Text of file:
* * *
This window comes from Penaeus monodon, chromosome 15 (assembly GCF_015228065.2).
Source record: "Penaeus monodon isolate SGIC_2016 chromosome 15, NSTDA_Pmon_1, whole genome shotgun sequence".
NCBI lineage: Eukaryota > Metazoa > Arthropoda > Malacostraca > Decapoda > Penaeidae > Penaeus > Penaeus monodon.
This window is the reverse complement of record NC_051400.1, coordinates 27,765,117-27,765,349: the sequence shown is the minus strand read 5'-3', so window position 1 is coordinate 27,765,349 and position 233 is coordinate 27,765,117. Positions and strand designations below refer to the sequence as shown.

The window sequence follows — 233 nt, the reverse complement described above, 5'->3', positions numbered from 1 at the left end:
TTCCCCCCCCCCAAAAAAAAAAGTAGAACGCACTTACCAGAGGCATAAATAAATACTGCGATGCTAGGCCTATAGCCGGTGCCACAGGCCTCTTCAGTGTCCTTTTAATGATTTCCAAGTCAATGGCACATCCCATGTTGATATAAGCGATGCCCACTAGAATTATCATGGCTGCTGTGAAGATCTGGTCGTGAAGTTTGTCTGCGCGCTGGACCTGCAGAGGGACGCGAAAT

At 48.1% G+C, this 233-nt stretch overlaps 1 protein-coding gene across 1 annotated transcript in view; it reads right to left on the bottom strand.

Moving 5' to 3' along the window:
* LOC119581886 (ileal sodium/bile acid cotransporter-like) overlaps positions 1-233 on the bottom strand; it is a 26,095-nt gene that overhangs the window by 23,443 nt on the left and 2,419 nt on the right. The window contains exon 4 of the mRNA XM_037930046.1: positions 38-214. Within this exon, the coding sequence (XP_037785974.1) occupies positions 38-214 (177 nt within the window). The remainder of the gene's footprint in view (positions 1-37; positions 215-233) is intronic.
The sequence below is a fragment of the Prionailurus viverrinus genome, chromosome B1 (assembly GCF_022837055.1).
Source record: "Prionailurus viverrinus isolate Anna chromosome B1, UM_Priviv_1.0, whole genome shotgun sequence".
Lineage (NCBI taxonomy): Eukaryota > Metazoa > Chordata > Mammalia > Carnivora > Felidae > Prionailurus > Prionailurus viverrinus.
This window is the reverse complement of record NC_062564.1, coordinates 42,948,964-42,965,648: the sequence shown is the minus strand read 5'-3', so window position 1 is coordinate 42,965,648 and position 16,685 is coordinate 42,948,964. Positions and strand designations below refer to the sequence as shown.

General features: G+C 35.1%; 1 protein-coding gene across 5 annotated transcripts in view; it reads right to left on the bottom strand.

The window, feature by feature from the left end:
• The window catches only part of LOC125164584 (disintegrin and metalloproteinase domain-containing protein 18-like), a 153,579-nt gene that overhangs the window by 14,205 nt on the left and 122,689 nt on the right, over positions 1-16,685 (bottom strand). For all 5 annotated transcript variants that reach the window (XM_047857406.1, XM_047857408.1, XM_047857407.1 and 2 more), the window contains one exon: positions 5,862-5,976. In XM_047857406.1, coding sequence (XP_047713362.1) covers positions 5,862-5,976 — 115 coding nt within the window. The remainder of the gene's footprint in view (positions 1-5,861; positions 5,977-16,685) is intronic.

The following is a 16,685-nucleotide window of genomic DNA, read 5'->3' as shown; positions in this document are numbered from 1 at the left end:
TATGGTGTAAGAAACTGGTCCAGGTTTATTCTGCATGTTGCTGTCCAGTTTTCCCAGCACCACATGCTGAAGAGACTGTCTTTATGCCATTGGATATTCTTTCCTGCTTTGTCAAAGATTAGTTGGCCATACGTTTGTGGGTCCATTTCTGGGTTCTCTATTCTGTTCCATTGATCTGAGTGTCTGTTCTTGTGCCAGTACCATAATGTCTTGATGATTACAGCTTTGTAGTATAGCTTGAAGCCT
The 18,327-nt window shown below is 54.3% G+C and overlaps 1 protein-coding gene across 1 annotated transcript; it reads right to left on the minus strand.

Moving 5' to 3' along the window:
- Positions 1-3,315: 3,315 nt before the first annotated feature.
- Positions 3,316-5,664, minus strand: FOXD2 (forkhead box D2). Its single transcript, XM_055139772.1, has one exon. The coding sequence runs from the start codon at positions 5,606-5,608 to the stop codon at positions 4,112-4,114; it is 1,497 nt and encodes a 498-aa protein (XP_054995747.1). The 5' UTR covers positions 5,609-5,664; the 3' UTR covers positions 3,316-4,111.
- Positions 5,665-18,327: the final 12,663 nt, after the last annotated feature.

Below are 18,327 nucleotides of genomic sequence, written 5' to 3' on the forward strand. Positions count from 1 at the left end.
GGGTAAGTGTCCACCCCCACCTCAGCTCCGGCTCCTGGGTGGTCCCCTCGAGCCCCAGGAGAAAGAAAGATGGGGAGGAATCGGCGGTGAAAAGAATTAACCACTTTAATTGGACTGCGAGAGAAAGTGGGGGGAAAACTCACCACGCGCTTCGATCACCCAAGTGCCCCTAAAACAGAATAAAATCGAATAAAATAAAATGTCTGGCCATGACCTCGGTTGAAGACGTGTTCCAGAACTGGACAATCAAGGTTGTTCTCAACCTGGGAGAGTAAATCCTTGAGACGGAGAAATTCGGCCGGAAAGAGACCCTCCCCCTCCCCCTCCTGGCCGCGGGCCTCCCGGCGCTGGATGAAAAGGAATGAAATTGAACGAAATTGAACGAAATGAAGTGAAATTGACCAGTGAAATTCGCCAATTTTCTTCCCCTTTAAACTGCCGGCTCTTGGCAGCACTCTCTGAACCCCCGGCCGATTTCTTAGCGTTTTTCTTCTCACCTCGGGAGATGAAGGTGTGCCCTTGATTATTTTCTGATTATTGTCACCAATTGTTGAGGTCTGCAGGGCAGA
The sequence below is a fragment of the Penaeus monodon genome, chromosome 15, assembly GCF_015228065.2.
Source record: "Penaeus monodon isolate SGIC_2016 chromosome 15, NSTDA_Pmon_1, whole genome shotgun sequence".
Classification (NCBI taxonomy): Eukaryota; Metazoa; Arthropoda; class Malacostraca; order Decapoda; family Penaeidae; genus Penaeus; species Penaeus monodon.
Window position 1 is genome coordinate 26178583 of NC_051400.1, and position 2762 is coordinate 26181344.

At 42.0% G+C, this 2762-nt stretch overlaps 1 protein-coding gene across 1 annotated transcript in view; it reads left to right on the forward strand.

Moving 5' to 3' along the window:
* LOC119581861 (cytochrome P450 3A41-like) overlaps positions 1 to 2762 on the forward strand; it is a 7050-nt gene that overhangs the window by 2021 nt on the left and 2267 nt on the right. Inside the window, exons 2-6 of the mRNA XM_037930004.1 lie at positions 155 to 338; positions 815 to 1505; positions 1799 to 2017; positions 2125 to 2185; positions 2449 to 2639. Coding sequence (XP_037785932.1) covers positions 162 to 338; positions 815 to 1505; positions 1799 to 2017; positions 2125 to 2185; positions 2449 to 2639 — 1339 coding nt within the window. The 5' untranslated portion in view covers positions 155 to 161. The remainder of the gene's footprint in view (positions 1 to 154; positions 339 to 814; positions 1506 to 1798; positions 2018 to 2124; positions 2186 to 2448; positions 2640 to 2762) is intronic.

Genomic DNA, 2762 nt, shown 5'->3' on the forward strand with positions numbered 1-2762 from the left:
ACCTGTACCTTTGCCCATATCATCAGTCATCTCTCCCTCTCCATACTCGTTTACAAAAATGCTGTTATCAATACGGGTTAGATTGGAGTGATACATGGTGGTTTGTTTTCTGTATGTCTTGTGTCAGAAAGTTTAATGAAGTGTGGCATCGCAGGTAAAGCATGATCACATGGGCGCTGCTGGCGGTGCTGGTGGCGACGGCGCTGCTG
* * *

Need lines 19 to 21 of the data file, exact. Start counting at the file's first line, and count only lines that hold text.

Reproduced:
The 18,327-nt window shown below is 54.3% G+C and overlaps 1 protein-coding gene across 1 annotated transcript; it reads right to left on the minus strand.

Moving 5' to 3' along the window:
- Positions 1-3,315: 3,315 nt before the first annotated feature.